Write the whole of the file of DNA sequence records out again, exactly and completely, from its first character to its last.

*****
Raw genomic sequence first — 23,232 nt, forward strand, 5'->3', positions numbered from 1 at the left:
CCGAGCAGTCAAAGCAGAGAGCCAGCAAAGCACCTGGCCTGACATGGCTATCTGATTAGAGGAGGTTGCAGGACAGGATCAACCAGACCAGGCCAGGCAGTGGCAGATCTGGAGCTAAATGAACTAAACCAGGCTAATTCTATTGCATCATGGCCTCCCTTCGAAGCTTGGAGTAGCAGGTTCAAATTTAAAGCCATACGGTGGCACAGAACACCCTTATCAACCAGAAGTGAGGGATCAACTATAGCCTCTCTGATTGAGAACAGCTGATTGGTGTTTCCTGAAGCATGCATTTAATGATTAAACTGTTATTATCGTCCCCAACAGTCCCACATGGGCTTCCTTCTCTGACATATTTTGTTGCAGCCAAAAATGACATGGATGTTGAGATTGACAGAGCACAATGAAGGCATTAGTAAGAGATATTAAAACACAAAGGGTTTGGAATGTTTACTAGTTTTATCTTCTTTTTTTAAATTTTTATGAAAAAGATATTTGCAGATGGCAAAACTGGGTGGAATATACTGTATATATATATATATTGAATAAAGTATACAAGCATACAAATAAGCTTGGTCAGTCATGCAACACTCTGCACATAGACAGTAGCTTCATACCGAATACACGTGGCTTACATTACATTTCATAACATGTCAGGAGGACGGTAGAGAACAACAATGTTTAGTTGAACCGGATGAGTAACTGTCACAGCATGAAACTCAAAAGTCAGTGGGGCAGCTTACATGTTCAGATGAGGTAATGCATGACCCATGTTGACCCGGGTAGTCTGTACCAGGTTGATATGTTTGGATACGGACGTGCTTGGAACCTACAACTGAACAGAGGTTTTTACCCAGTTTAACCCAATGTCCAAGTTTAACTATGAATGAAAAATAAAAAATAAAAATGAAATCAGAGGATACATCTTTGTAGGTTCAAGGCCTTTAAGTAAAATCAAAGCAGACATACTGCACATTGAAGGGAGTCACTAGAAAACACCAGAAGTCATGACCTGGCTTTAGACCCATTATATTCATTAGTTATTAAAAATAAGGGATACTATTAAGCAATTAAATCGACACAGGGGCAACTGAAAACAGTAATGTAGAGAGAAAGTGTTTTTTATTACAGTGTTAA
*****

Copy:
Raw genomic sequence first — 23,232 nt, forward strand, 5'->3', positions numbered from 1 at the left:
CCGAGCAGTCAAAGCAGAGAGCCAGCAAAGCACCTGGCCTGACATGGCTATCTGATTAGAGGAGGTTGCAGGACAGGATCAACCAGACCAGGCCAGGCAGTGGCAGATCTGGAGCTAAATGAACTAAACCAGGCTAATTCTATTGCATCATGGCCTCCCTTCGAAGCTTGGAGTAGCAGGTTCAAATTTAAAGCCATACGGTGGCACAGAACACCCTTATCAACCAGAAGTGAGGGATCAACTATAGCCTCTCTGATTGAGAACAGCTGATTGGTGTTTCCTGAAGCATGCATTTAATGATTAAACTGTTATTATCGTCCCCAACAGTCCCACATGGGCTTCCTTCTCTGACATATTTTGTTGCAGCCAAAAATGACATGGATGTTGAGATTGACAGAGCACAATGAAGGCATTAGTAAGAGATATTAAAACACAAAGGGTTTGGAATGTTTACTAGTTTTATCTTCTTTTTTTAAATTTTTATGAAAAAGATATTTGCAGATGGCAAAACTGGGTGGAATATACTGTATATATATATATATTGAATAAAGTATACAAGCATACAAATAAGCTTGGTCAGTCATGCAACACTCTGCACATAGACAGTAGCTTCATACCGAATACACGTGGCTTACATTACATTTCATAACATGTCAGGAGGACGGTAGAGAACAACAATGTTTAGTTGAACCGGATGAGTAACTGTCACAGCATGAAACTCAAAAGTCAGTGGGGCAGCTTACATGTTCAGATGAGGTAATGCATGACCCATGTTGACCCGGGTAGTCTGTACCAGGTTGATATGTTTGGATACGGACGTGCTTGGAACCTACAACTGAACAGAGGTTTTTACCCAGTTTAACCCAATGTCCAAGTTTAACTATGAATGAAAAATAAAAAATAAAAATGAAATCAGAGGATACATCTTTGTAGGTTCAAGGCCTTTAAGTAAAATCAAAGCAGACATACTGCACATTGAAGGGAGTCACTAGAAAACACCAGAAGTCATGACCTGGCTTTAGACCCATTATATTCATTAGTTATTAAAAATAAGGGATACTATTAAGCAATTAAATCGACACAGGGGCAACTGAAAACAGTAATGTAGAGAGAAAGTGTTTTTTATTACAGTGTTAA